COLUMN

Memories of a time that never changes

Allan Fotheringham February 8 1993
COLUMN

Memories of a time that never changes

Allan Fotheringham February 8 1993

Memories of a time that never changes

COLUMN

ALLAN FOTHERINGHAM

In Saskatoon in winter, with the steam trails from the chimneys tracing the night air over the South Saskatchewan, the most pleasant place in town is Firehall No. 3. This is because—its great glass folding doors intact, its sliding pole from the second floor intact—it’s a restaurant, lovingly restored and decorated by its new owners and called, cleverly, Firehall No. 3.

It’s on Broadway. Every town has a Broadway. Even New York, strangely enough, has a Broadway. Saskatoon’s Broadway is where the action is now, as the South Saskatchewan slices south into Alberta and Medicine Hat and the North Saskatchewan meanders up to Alberta and Edmonton and joins the Athabaska on eventual arrival of its water through the Mackenzie into the Arctic Ocean.

A stranger to town, chewing over his pork ribs with pleasant companions and gazing through the vast glass doors, suddenly spies across the road a scene out of a boy’s dreams. A clutch of youths, perhaps eight or 10, ranging from six years to teenage hulks, all in their favorite hockey jerseys, skating in the dark in those never-ending pickup games on a formless little rink, their breath hanging in the air.

To the stranger, it brings it all back. Skate all after school, skate all night. Mothers pleading through the back doors to come in for homework or warmth or fear of frostbite and chilblains, all of the warnings meaning nothing since a future role as left wing of the Toronto Maple Leafs was surely in the future.

It’s how Gordie Howe and Nick Metz and and Bill Barilko and Elmer Lach and Toe Blake learned it, on a frozen pond, not some artificial rink in an arena with a Howie Meeker-trained coach and stage mothers sitting, hunched in the cold, watching their darlings.

The stranger finds it hard explaining all this to his pleasant companions, feeling like a dinosaur from the swamp, attempting to evoke an era when every boy on the Prairies, his Beehive Corn Syrup coupons going in to someplace in Ontario to return a stand-up photo of Bob Davidson—stick flat on ice, no helmet, no visor, hair slicked down like Rudolph Valen-

tino—a guy who probably made up to $6,000 a year for being the checking forward to Apps and Drillon.

One wonders, as the wine flows, whether these tads outside the window dream in their revery of wearing—some day!—the famous sweaters of the Anaheim Flying Ducks? As they fly over the snowbank boards of their imaginary rink, do they lust in their hearts to be in some future heaven wearing the livery of the Tampa Bay Lightning?

Is there a single one of them, as their mothers call one last time from the back stoop, who want in their secret dreams to be a San Jose Shark? One wonders and ponders. The goofy new geniuses of the Canadian Football League have just been proven fools in their assault on Texas—can hockey be far behind? Is there a juvenile left winger in Rouleau who seriously lusts to bodycheck in Florida?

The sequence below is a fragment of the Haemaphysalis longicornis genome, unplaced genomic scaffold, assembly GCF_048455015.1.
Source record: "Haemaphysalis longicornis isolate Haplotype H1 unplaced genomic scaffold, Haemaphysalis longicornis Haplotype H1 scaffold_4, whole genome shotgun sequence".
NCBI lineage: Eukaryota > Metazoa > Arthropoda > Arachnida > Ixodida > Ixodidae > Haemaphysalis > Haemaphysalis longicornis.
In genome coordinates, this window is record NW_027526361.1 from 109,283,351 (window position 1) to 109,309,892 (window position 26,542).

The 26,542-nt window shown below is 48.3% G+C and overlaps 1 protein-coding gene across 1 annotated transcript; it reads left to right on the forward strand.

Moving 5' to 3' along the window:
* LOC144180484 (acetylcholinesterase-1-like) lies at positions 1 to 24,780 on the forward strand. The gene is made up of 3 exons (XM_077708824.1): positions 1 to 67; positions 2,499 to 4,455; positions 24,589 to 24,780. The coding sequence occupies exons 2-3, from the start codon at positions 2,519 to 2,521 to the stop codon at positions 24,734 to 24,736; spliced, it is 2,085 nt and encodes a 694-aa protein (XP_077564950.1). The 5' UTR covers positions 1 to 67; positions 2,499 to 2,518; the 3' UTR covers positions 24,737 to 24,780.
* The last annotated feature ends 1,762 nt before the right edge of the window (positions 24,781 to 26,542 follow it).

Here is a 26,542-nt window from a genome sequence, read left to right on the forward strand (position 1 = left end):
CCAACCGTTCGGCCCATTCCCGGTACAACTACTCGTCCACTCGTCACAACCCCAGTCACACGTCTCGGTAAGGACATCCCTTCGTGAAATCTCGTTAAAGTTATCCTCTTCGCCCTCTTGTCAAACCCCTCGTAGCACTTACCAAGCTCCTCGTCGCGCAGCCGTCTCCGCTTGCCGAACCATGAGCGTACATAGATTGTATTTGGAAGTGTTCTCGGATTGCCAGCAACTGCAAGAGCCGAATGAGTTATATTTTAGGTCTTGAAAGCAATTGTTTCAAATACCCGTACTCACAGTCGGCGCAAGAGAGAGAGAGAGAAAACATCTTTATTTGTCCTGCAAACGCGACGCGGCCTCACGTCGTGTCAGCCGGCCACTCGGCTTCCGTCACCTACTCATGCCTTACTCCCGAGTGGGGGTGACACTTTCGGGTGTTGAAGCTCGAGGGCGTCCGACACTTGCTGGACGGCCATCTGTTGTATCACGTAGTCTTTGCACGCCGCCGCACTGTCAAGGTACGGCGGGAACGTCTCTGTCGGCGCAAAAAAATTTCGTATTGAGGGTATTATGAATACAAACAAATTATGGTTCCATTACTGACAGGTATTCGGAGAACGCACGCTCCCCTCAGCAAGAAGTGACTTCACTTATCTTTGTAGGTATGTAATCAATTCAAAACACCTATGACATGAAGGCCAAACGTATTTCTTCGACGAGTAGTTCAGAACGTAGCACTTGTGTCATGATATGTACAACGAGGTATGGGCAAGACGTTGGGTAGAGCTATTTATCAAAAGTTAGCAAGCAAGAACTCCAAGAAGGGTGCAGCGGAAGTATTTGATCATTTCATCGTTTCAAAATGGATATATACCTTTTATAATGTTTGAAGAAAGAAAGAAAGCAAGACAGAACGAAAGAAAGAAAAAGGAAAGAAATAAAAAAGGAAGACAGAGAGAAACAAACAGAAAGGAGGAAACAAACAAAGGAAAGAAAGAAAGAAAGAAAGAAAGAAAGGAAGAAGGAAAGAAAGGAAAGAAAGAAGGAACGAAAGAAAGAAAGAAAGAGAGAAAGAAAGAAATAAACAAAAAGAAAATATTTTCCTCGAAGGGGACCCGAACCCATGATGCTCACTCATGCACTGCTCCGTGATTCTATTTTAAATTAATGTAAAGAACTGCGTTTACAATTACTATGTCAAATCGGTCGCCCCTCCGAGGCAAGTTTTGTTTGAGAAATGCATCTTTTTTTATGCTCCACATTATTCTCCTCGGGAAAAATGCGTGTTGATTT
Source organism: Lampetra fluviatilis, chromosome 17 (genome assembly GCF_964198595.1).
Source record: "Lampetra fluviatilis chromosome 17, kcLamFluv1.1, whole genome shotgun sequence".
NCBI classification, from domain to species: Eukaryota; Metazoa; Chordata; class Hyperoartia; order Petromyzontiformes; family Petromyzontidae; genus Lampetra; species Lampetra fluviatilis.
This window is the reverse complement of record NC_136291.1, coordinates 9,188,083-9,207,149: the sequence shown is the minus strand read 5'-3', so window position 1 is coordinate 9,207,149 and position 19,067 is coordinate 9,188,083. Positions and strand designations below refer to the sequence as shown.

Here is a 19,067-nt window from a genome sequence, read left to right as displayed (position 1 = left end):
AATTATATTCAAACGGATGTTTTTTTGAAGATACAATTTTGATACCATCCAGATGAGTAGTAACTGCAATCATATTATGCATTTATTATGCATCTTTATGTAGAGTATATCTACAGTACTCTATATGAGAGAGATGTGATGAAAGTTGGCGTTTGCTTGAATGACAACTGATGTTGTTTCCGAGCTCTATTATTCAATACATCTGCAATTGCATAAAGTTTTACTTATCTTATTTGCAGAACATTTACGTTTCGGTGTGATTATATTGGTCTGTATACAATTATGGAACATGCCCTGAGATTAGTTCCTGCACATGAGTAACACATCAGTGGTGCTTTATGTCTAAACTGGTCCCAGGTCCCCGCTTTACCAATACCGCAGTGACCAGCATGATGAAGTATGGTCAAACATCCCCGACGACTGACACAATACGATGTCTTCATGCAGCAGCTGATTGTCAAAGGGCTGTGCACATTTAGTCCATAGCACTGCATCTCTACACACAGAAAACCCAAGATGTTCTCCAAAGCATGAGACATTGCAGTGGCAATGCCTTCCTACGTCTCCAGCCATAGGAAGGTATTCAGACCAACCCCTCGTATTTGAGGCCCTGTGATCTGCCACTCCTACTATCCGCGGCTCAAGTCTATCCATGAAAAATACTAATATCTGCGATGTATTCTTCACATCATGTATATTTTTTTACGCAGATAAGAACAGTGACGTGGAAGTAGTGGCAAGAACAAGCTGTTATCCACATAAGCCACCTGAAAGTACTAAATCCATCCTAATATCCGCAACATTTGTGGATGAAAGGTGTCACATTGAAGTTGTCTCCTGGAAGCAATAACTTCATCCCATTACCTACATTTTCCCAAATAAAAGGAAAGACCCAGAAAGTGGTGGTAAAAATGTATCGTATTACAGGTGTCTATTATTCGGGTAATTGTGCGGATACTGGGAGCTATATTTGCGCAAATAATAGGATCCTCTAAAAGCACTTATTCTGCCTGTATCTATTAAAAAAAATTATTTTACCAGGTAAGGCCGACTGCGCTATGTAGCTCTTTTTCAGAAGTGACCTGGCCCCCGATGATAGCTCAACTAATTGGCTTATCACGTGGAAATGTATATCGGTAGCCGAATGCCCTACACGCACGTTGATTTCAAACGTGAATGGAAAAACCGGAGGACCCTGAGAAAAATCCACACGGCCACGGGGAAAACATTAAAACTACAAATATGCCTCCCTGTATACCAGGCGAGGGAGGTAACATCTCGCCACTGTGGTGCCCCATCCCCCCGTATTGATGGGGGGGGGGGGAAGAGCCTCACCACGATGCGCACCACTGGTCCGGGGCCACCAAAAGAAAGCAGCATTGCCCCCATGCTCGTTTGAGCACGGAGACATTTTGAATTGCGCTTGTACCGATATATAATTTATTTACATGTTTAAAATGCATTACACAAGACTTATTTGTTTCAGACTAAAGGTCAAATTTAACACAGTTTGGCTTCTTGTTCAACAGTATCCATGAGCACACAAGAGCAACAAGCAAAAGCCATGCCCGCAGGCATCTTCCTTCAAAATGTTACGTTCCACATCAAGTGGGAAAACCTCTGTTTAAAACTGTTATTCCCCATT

The young proprietor, who has the finely

chiselled features of Montgomery Clift, is justifiably proud of his icon-cum-restaurant. Once the jewel of Saskatoon was the Capital Theatre, one of those wonders of the Thirties that were the centres of culture and decorated in like manner.

The modern age, of course, rendered the property too valuable for such trivial pursuits, an insurance tower yielding much more to those to whom land is everything. As the cold city fathers put the theatre under the wrecker’s ball, the firehall thinker and friends rescued the magnificent chandeliers, the cast-iron lighting mounts, and the fire station looks, well, elegant.

Old joke: two American matrons, in the 1940s, are doing a railway tour of the Great White North. Train stops in unknown station. Matron leans out the window to address a local lout, toothpick in mouth, leaning against the station, and asks him where she is. “Saskatoon, Saskatchewan,” he offers. She turns to her companion: “Isn’t that delightful. They don’t speak English.” Old joke.

The diner recalls a Canadian classic that is all about a hockey sweater. Roch Carrier’s unforgettable story about the Quebec boy who receives in the mail, not the Montreal Canadien jersey his mother ordered, but the alien colors of the Toronto Maple Leafs and, to much derision and contempt, must wear it in the pickup games. There is Canada on ice. He reads the story on the Peter Gzowski show every so often in response to constant requests.

They are having some j g trouble with the wine list, as £ with all new restaurants.

_iS Firehall No. 3 opened on

Nov. 10. They have had to put a protective shield around the fireman’s pole on the second floor since on opening night two ladies—the wine must have been good then—insisted on sliding down it, with not entirely satisfactory results.

This very day, Saskatoon has been the venue for the largest protest rally of farmers ever held in Western Canada. Quiet and orderly, 12,704 farmers gathered to express their bitterness over their economic plight, brought about by an international trade war between heavily subsidized French and American farmers that has driven the price of wheat to Depression-era levels.

The town of Floral, which spawned Gordie Howe, who will be 65 next month, is right outside Saskatoon. It is now 10 p.m. and, the last mother apparently having given up, there are two lone figures still on the rink, one goalie and one shooter, still eking the last fun out of the moon. Saskatchewan will survive.